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Selected Poems [Paperback]

Galway Kinnell
5.0 out of 5 stars  See all reviews (1 customer review)
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Book Description

25 Oct 2001
Galway Kinnell is one of America's most important poets. This new selection - drawing on eight collections from "What a Kingdom It Was" (1960) to "Imperfect Thirst" (1994) - updates his 1982 "Selected Poems", which won him the Pulitzer Prize and the National Book Award. His poetry has always been marked by precise, furious intelligence, by rich aural music, by devotion to the things and creatures of the world, and by transformations of every understanding into singing, universal art. These constants appear in a dazzling range of poems: from odes of kinship with nature to realistic evocations of urban life, from religious quest to political statement, from brief imagistic lyrics to extended, complex meditations. This selection shows how the traditional Christian sensibility of his early work gives way to the sacramental, transfiguring dimension of the later poetry, which 'burrows fiercely into the self away from traditional sources of religious authority or even conventional notions of personality' (Richard Gray). As Kinnell has said: 'If you could keep going deeper and deeper, you'd finally not be a person...you'd be a blade of grass or ultimately perhaps a stone. And if a stone could speak, poetry would be its words.' Through the poem, Kinnell throws off the 'sticky infusion' of speech and - like the hunter in his celebrated poem "The Bear" - becomes one with the natural world, sharing in the primal experiences of birth and death.

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Product details

  • Paperback: 192 pages
  • Publisher: Bloodaxe Books Ltd (25 Oct 2001)
  • Language: English
  • ISBN-10: 1852245417
  • ISBN-13: 978-1852245412
  • Product Dimensions: 13.9 x 21.7 cm
  • Average Customer Review: 5.0 out of 5 stars  See all reviews (1 customer review)
  • Amazon Bestsellers Rank: 481,461 in Books (See Top 100 in Books)

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Review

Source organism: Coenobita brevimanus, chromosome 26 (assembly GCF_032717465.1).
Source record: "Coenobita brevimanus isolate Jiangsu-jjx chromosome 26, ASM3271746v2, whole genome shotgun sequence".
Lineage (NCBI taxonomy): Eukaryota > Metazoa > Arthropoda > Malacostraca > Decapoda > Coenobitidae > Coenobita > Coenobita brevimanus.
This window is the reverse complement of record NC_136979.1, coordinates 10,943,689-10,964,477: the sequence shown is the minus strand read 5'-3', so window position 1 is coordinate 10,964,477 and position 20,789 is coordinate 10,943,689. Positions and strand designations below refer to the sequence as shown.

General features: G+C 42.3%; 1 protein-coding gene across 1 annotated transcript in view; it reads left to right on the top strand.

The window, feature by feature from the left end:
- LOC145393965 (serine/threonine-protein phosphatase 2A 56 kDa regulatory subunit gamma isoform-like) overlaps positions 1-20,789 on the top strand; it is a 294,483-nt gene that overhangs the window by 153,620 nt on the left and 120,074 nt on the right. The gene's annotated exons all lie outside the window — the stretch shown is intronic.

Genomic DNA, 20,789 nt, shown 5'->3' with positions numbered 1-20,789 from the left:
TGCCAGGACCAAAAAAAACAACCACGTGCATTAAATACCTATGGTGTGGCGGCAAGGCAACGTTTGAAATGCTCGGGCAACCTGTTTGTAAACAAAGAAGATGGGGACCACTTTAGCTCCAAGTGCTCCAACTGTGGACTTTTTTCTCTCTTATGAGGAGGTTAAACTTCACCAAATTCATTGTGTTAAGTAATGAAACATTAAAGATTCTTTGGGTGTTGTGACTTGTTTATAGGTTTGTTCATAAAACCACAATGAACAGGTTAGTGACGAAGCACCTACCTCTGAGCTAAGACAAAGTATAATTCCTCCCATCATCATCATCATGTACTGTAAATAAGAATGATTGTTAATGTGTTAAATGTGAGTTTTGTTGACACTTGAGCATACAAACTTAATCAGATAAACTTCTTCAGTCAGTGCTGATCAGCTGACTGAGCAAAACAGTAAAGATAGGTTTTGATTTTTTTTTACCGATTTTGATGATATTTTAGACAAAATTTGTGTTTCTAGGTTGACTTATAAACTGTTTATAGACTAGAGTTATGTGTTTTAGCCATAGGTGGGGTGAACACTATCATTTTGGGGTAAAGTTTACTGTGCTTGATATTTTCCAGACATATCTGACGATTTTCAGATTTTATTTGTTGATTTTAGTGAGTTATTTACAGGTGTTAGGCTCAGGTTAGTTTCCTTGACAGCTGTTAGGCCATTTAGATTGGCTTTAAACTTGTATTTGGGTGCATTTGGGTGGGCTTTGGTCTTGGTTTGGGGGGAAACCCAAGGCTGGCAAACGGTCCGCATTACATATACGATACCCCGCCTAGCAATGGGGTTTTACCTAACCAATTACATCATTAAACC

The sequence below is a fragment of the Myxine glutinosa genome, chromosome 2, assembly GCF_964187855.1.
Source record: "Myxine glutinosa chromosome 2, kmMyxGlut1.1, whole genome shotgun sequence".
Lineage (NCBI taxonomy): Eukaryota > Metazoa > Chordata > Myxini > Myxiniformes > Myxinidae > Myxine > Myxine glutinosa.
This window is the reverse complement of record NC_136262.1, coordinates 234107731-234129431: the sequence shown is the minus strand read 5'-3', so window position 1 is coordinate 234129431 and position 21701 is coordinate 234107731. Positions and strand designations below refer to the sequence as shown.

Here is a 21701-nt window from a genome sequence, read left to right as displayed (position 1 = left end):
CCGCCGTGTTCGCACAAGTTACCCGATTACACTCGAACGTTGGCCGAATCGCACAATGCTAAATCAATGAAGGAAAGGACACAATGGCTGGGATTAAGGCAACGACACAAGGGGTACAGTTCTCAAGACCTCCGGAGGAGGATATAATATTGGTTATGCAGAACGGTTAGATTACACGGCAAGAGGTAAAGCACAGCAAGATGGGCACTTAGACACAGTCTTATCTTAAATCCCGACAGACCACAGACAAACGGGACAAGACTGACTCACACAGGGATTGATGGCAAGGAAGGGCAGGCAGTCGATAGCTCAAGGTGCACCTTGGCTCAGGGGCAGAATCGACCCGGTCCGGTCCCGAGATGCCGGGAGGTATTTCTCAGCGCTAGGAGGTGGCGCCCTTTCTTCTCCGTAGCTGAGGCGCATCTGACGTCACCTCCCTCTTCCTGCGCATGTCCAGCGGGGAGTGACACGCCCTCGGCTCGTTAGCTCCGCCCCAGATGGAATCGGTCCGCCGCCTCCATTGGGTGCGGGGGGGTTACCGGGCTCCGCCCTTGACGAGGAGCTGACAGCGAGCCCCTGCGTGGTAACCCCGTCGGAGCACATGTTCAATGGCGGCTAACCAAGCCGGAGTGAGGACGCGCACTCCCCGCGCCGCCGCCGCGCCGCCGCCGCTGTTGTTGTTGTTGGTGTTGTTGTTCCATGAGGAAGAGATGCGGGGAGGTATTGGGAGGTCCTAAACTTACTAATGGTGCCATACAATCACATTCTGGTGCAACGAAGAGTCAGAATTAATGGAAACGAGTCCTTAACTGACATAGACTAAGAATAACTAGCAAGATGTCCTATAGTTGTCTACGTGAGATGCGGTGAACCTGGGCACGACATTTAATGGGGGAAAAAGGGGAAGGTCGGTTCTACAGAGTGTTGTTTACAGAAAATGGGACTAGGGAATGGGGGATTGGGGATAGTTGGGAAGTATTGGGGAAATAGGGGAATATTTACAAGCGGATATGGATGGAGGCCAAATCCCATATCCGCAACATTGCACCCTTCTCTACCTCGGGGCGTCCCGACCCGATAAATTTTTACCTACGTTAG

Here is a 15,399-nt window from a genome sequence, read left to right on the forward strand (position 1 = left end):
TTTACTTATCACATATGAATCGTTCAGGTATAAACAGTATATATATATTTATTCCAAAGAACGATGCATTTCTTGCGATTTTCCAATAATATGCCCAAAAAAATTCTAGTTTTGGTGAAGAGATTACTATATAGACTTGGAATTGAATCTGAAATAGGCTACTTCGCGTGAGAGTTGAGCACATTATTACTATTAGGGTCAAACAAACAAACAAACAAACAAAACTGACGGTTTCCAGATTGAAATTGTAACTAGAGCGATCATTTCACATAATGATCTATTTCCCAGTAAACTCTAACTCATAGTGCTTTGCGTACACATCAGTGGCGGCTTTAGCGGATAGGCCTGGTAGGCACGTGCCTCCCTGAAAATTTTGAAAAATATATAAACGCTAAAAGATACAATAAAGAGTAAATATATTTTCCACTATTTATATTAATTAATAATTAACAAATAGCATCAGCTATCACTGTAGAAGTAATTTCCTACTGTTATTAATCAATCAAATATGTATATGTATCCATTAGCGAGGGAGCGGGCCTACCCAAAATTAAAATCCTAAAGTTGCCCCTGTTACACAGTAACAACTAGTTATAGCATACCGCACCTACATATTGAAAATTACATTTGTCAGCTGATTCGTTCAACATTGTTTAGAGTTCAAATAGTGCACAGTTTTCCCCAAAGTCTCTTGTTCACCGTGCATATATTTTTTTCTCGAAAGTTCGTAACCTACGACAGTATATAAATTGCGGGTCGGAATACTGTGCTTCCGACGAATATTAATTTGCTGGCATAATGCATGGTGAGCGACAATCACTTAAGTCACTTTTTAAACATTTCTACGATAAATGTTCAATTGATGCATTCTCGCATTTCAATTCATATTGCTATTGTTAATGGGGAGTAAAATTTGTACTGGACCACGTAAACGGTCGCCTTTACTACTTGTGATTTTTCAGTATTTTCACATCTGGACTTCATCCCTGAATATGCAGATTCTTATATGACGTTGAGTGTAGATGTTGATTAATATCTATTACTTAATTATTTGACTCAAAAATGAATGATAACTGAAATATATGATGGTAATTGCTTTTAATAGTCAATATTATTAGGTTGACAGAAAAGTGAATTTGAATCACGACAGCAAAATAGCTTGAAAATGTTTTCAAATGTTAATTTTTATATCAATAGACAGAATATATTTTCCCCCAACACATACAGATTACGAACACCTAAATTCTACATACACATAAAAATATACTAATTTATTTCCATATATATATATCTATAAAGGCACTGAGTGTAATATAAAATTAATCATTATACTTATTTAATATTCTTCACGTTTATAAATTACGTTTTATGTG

There are few others writing today in whose work we feel so strongly the full human presence. His language tantalises us with a foretaste of meaning, an underlying emotional logic that recalls Whitman's "I am the man, I suffer'd, I was there." Like all good poetry, his finest poems attract and mesmerise us before we really understand them. --Morris Dickstein, New York Times Book Review

Kinnell is a poet of the rarest ability, the kind who comes once or twice in a generation, who can flesh out music, raise the spirits and break the heart. --Liz Rosenberg, Boston Globe

About the Author

Born in Providence, Rhode Island, in 1927, Galway Kinnell made his living mostly from teaching from 1949 to 2005, in France, Iran and Australia as well as at colleges and universities across America. He was Erich Maria Remarque Professor of Creative Writing at New York University for many years, and served as a Chancellor of the Academy of American Poets from 2001 to 2007. In 1982 his SELECTED POEMS won a Pulitzer Prize and a National Book Award. An updated and expanded edition was published as SELECTED POEMS by Bloodaxe in Britain in 2001. He has also published several translations, including books by Goll, Lorca, Rilke and Villon, and Yves Bonnefoy's ON THE MOTION AND IMMOBILITY OF DOUVE in the Bloodaxe Contemporary French Poets series (1992). His latest collection, STRONG IS YOUR HOLD, published with an audio CD in 2007 by Bloodaxe, includes his long poem "When the Towers Fell", a requiem for those who died in the World Trade Center on 9/11 in direct view of his New York apartment. He now lives only in a remote part of northern Vermont, in the house he bought as a wreck in the 60s, where he has written much of his work.

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1 of 1 people found the following review helpful
5.0 out of 5 stars Reinventing the Sacred 25 Sep 2012
By Graham Mummery TOP 1000 REVIEWER
Format:Paperback
A few years ago at a large London poetry reading at the South Bank Centre, there was not a British edition of the Galway Kinnell's work. This is strange because he has long been one of America's leading poets, one of the most accessible, and also one of the most intellectually acute. This selection remedies that omission.

The poems here cover most of his major collections published in the USA. And there are many gems here. Personal favourites include one called "After Making Love We Hear Footsteps" about a child coming into the parent's bedroom. Kinnell is that rare bird in English language poetry, one who can write about sex without it running danger of descending into saucy postcard sense of humour, as is shown in another poem "Last Gods" which also has a pantheistic feel about it. Another is "St Francis and the Sow" a meditation on what is sacred.

Kinnell is not necessarily an advocate of organised religion. His poems aim more to get to the centre of things as is shown in perhaps his most famous poem "the Bear" in which the hunter transforms himself into prey. But if he can be described as spiritual in outlook, as well physical, he also has a great sense of society as is shown in a poem about people playing tennis. He is also acutely aware of modern living and suffering. Later on in a poem titled "Rapture" he describes someone suffering dementia as a result of Parkinson's disease being fed.

And then there are some very comical poems like the poem "Oatmeal." This is a conversation with an imaginary friend, who happens to be John Keats. Its delicious silliness also says something about the relationship between the sublime and the ridiculous.